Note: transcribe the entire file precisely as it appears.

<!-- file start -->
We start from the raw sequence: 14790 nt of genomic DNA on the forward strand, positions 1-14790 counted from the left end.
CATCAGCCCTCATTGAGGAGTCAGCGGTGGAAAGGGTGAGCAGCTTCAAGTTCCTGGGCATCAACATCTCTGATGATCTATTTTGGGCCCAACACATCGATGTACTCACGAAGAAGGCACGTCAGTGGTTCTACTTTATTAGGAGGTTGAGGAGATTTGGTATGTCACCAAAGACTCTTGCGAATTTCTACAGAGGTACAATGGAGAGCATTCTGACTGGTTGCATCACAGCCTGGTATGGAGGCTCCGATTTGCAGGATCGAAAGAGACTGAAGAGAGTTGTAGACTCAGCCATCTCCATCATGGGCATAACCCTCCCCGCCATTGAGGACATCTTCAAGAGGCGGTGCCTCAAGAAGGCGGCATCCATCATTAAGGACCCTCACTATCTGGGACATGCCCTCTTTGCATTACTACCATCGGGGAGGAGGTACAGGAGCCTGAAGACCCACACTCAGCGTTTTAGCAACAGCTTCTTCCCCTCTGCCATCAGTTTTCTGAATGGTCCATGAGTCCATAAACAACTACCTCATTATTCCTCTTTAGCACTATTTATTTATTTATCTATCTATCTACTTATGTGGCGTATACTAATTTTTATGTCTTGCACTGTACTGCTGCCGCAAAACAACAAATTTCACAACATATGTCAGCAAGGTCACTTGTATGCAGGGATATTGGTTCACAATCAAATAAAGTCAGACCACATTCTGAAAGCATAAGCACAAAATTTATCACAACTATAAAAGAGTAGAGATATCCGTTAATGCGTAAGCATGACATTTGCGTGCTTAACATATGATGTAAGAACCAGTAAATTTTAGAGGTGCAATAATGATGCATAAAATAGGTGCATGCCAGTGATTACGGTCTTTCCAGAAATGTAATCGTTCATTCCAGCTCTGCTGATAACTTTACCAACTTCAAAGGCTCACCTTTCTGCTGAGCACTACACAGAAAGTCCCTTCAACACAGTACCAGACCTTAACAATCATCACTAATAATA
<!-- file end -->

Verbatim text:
We start from the raw sequence: 14790 nt of genomic DNA on the forward strand, positions 1-14790 counted from the left end.
CATCAGCCCTCATTGAGGAGTCAGCGGTGGAAAGGGTGAGCAGCTTCAAGTTCCTGGGCATCAACATCTCTGATGATCTATTTTGGGCCCAACACATCGATGTACTCACGAAGAAGGCACGTCAGTGGTTCTACTTTATTAGGAGGTTGAGGAGATTTGGTATGTCACCAAAGACTCTTGCGAATTTCTACAGAGGTACAATGGAGAGCATTCTGACTGGTTGCATCACAGCCTGGTATGGAGGCTCCGATTTGCAGGATCGAAAGAGACTGAAGAGAGTTGTAGACTCAGCCATCTCCATCATGGGCATAACCCTCCCCGCCATTGAGGACATCTTCAAGAGGCGGTGCCTCAAGAAGGCGGCATCCATCATTAAGGACCCTCACTATCTGGGACATGCCCTCTTTGCATTACTACCATCGGGGAGGAGGTACAGGAGCCTGAAGACCCACACTCAGCGTTTTAGCAACAGCTTCTTCCCCTCTGCCATCAGTTTTCTGAATGGTCCATGAGTCCATAAACAACTACCTCATTATTCCTCTTTAGCACTATTTATTTATTTATCTATCTATCTACTTATGTGGCGTATACTAATTTTTATGTCTTGCACTGTACTGCTGCCGCAAAACAACAAATTTCACAACATATGTCAGCAAGGTCACTTGTATGCAGGGATATTGGTTCACAATCAAATAAAGTCAGACCACATTCTGAAAGCATAAGCACAAAATTTATCACAACTATAAAAGAGTAGAGATATCCGTTAATGCGTAAGCATGACATTTGCGTGCTTAACATATGATGTAAGAACCAGTAAATTTTAGAGGTGCAATAATGATGCATAAAATAGGTGCATGCCAGTGATTACGGTCTTTCCAGAAATGTAATCGTTCATTCCAGCTCTGCTGATAACTTTACCAACTTCAAAGGCTCACCTTTCTGCTGAGCACTACACAGAAAGTCCCTTCAACACAGTACCAGACCTTAACAATCATCACTAATAATA